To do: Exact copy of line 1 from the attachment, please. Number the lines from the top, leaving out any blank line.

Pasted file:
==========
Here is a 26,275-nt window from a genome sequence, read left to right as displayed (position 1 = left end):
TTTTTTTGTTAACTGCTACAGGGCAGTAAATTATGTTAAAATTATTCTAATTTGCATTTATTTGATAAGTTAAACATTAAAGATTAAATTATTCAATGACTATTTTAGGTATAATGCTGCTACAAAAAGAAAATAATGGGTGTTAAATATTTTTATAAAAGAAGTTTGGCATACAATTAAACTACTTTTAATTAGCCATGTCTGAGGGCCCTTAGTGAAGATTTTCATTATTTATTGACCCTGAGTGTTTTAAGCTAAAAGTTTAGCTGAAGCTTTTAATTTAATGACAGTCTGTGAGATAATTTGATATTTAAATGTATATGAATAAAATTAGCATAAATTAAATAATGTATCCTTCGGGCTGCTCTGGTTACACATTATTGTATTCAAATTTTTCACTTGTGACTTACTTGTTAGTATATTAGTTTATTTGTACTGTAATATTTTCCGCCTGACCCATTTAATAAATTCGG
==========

Here is a 26,275-nt window from a genome sequence, read left to right as displayed (position 1 = left end):